Gloria Galloway, Globe & Mail, May 5, 2014– The federal Conservative government has shelved the centrepiece of its aboriginal policy after proposals for improving on-reserve education were widely rejected by native leaders, and prompted the resignation of the national chief who had supported them.
Aboriginal Affairs Minister Bernard Valcourt put a hold Monday on the legislation known as the First Nations Control of First Nations Education Act, three days after Shawn Atleo stepped down as leader of the Assembly of First Nations, saying his endorsement of the bill was becoming a distraction.
Mr. Valcourt had relied on the support of the AFN and its leader to justify passage of the bill – which would have boosted spending by $1.9-billion over multiple years – over the objection of other chiefs. So, when Mr. Atleo resigned, he backed down. “Given the recent resignation of the national chief,” his spokeswoman said in a statement on Monday, “following today’s second reading vote, any further consideration of this legislation will be put on hold until the AFN clarifies its position.”
The decision was greeted with relief by those chiefs who had spoken out against it, particularly provisions that would have tied new funding to standards set and monitored by Ottawa. But even those opponents said efforts to reform a system that is failing so many young indigenous people must continue.
“There is no time to kick and scream for joy here because we’ve got a lot of work to do,” said Isadore Day, the chief of the Serpent River First Nation in Northern Ontario, who was one of the more outspoken critics.
“I think we achieved what we needed to,” Mr. Day said of the news that the legislation would not be moving forward, at least in the short term. “Now the work begins to refine the position – from being reactionary and on the defence to putting forward what the plan ought to be for First Nations education.”
Read More: Globe & Mail
Posted in BC Education, Equity, First Nations Education, Government, Idle No More, Indigeneity, K-12 issues, Student Movement, Students, Teachers
Tagged BC education, Equity, First Nations, Idle No More, Students, Teachers
Blue dots becoming symbol for First Nations Education Act resistance
Meme meant to represent those not included or considered in current FNEA legislation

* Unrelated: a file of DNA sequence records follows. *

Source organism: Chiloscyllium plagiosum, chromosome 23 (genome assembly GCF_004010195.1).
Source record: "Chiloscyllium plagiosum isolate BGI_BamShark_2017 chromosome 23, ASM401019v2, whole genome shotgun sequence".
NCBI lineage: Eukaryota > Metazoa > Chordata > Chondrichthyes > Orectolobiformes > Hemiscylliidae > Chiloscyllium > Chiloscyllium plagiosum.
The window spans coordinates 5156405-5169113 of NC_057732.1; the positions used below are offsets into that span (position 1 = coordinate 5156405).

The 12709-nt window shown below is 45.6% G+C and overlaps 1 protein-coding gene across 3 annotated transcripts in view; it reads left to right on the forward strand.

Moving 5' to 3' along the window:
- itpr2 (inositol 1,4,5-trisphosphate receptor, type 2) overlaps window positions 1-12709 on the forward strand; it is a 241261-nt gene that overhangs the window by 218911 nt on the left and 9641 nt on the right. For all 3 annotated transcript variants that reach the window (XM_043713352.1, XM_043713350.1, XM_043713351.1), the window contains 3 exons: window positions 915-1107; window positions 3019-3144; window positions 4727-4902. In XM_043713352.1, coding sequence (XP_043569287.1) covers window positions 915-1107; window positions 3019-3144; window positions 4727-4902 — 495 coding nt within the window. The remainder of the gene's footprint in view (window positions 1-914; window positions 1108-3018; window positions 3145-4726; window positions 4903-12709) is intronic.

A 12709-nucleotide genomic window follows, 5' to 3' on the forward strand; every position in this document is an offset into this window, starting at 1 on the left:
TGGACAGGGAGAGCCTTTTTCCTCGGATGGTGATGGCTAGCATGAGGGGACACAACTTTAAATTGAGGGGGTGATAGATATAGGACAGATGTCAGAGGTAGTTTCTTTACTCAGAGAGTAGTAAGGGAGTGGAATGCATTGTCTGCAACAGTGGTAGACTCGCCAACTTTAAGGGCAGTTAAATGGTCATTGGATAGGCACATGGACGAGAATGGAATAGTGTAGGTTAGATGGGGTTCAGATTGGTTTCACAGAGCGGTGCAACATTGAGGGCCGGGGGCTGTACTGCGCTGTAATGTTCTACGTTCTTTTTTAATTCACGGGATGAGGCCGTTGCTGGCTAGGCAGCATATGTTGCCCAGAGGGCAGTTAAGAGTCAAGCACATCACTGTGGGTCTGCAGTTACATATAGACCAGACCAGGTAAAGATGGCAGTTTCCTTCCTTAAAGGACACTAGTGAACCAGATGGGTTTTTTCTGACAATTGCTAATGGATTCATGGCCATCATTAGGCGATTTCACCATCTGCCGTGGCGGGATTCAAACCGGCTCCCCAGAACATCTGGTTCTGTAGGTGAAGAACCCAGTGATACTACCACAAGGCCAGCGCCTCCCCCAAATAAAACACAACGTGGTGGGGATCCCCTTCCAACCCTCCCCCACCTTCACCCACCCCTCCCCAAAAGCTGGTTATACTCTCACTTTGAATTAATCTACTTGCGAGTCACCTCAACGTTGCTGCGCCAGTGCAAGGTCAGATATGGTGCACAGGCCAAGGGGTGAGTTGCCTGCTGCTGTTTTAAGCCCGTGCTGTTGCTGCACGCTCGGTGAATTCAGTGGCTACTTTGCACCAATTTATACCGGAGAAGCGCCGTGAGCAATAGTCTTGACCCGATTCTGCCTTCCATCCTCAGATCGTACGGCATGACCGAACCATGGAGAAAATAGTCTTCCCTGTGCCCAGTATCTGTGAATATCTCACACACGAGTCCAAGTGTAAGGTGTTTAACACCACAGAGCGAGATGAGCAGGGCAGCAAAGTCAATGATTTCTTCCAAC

Angela Sterritt, CBC News, February 12, 2014– A “blue dot” movement has taken the Twittersphere and Facebook by storm. Photographs of Indigenous people with a blue dot on their chest are being posted on social media.
It follows what happened at a joint announcement on the First Nations Control of First Nations Education Act (FNEA).
The proposed legislation was announced in the Kainai First Nation on the Blood Tribe Reserve in Alberta. Prime Minister Stephen Harper, Assembly of First Nations National Chief Shawn Atleo and Aboriginal Affairs Minister Bernard Valcourt held a ceremony in the community to “seal the deal.”
Reda More: CBC News
Posted in BC Education, Equity, Ethics, First Nations Education, Government, Idle No More, Indigeneity, K-12 issues, Protests, Student Movement, Student Speech, Students, Teachers
Tagged BC education, Government, Idle No More, K-12 issues, Students, Teachers
Teaching for Change, Shelly Wen– Teaching for Change adviser Enid Lee described her recent experience in an elementary school classroom with Cree and Ojibwe First Nations students in Winnipeg, Manitoba. She was asked to address controversial issues, and selected the contemporary Canadian-based grassroots movement Idle No More that “calls on all people to join in a revolution which honors and fulfills Indigenous sovereignty which protects the land and water.” Founded in 2012, Idle No More directly responds to centuries of treaty violations and has spread from Canada to California, Wisconsin, Tennessee, and beyond.
Enid soon realized that the students “had no idea what I was talking about. I learned a lot from their response. When I asked them what Idle No More meant, they asked me if I meant American Idol… I had to stop and think about it, the word ‘Idle,’ is not used if you’re 12 years old… So we can name things, we can do things, and it can completely go over the heads of young people.”
From this conversation with the students, Lee “learned how language needs to be broken down and broken up, and also how creating audiences for students is important.”
Lee left them with an assignment to be “members of a worldwide research team” on Idle No More. When she came back in two weeks, the students had taken the task to heart. Not only did they conduct interviews with elders, but they also found ways to share what they learned through power point presentations. While Lee introduced Idle No More to the students, they became her teachers about the movement when she returned.
Lee concludes, “It’s those daily surprises that hit me [and remind me] of the potential that we have in our work [to] broaden communities. The hope that I have for young people is just unlimited.”
Listen to Enid Lee
Read More: Teaching for Change
Posted in Equity, Idle No More, K-12 issues, Organizing, Student Movement, Student Speech, Students, Teachers
Tagged Critical Education, Equity, Idle No More, Students